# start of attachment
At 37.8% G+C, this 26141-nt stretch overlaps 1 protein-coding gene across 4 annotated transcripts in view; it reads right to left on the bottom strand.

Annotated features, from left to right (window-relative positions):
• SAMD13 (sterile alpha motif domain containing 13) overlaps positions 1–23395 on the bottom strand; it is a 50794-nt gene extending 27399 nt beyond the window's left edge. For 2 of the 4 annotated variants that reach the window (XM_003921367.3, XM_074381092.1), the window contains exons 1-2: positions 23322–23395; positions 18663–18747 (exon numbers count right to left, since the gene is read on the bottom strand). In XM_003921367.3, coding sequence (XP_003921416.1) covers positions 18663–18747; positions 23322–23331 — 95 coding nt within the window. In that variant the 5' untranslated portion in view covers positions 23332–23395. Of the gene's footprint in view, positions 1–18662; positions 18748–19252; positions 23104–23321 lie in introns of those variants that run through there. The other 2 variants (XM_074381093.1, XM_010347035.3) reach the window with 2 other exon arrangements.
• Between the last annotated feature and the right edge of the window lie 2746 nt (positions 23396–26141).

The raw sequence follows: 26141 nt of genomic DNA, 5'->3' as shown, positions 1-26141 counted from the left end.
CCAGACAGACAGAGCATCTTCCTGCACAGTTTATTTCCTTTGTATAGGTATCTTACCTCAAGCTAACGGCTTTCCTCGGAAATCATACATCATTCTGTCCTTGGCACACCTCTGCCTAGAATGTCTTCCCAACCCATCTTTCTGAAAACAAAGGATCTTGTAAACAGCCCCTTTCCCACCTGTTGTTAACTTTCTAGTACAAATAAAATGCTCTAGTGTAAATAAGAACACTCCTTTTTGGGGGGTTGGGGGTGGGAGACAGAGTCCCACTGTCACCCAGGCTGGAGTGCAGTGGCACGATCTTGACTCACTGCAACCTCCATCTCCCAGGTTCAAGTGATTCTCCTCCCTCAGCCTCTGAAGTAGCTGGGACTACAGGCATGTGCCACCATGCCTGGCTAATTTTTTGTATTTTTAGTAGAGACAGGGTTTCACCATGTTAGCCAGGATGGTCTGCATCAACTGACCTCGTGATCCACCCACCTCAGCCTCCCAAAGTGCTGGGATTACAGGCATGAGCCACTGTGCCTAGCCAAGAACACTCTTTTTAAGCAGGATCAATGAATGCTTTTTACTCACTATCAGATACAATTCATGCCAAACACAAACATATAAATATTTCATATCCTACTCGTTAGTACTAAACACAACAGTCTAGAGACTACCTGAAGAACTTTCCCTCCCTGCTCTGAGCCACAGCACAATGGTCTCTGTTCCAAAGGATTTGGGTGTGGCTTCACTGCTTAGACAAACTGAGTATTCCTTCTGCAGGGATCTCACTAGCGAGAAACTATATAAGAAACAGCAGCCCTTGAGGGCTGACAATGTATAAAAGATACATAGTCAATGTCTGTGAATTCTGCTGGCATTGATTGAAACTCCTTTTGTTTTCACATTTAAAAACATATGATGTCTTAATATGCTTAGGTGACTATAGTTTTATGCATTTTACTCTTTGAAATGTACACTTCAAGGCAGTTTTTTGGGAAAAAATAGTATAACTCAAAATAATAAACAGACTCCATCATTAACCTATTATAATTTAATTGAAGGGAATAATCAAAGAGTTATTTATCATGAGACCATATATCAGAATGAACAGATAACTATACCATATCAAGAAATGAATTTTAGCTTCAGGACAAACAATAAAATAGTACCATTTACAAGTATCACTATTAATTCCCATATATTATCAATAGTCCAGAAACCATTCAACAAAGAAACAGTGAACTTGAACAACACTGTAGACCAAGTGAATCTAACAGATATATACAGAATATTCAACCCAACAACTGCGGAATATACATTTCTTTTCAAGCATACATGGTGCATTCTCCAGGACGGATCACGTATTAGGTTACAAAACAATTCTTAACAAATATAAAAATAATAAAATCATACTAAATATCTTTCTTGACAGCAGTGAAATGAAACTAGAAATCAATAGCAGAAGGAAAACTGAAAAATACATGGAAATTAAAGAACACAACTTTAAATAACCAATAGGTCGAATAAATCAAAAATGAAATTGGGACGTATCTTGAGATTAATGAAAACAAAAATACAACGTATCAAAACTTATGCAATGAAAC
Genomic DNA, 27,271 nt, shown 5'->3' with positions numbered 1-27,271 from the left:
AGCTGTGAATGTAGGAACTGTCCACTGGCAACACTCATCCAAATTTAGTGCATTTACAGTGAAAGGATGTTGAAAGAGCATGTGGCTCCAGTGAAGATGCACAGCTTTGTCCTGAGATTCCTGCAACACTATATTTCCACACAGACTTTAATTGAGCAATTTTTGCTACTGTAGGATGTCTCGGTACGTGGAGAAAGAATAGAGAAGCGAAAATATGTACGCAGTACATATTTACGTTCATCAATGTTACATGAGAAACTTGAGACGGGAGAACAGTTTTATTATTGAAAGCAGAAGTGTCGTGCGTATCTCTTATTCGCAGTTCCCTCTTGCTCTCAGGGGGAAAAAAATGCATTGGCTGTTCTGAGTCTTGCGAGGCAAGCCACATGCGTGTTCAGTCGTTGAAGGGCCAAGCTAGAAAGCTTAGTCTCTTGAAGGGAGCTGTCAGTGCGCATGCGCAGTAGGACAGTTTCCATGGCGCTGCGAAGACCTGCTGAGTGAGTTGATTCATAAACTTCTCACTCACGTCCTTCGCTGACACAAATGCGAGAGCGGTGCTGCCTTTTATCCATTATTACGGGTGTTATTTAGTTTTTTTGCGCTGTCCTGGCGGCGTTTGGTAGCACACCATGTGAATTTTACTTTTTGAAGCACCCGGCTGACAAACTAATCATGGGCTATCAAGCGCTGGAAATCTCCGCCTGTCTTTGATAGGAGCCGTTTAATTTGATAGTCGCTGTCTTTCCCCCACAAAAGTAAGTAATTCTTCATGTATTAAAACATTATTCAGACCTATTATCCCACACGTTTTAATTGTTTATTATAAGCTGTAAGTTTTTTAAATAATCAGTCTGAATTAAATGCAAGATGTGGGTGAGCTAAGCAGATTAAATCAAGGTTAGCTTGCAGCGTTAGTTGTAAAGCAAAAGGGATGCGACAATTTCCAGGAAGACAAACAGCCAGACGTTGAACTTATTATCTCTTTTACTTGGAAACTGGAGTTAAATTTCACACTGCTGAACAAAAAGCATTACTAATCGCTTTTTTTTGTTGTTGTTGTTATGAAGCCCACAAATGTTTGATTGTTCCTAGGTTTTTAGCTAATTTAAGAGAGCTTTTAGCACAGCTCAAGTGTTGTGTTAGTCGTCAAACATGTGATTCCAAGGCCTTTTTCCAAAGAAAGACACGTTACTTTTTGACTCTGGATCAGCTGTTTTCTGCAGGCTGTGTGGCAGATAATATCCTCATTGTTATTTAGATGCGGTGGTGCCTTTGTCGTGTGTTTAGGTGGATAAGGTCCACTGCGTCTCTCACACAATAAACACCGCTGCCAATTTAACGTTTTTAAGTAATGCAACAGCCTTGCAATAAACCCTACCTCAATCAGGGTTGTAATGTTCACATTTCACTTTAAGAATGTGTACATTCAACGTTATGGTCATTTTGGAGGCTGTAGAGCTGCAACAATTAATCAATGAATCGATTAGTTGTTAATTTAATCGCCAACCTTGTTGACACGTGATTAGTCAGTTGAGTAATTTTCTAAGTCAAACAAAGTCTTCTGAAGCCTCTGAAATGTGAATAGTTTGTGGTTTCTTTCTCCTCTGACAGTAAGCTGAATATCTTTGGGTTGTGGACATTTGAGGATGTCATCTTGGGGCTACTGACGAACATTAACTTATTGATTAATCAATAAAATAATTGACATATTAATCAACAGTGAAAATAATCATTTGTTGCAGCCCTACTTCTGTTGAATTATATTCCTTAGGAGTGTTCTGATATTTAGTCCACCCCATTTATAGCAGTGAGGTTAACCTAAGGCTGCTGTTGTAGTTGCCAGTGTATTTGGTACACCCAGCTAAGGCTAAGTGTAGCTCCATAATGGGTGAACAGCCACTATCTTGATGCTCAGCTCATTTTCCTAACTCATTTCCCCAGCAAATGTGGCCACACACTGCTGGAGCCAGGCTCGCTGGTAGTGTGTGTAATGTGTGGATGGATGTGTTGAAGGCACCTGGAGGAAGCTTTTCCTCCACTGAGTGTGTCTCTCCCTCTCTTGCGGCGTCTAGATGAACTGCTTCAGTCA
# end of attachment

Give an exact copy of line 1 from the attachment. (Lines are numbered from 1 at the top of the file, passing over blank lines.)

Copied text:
At 37.8% G+C, this 26141-nt stretch overlaps 1 protein-coding gene across 4 annotated transcripts in view; it reads right to left on the bottom strand.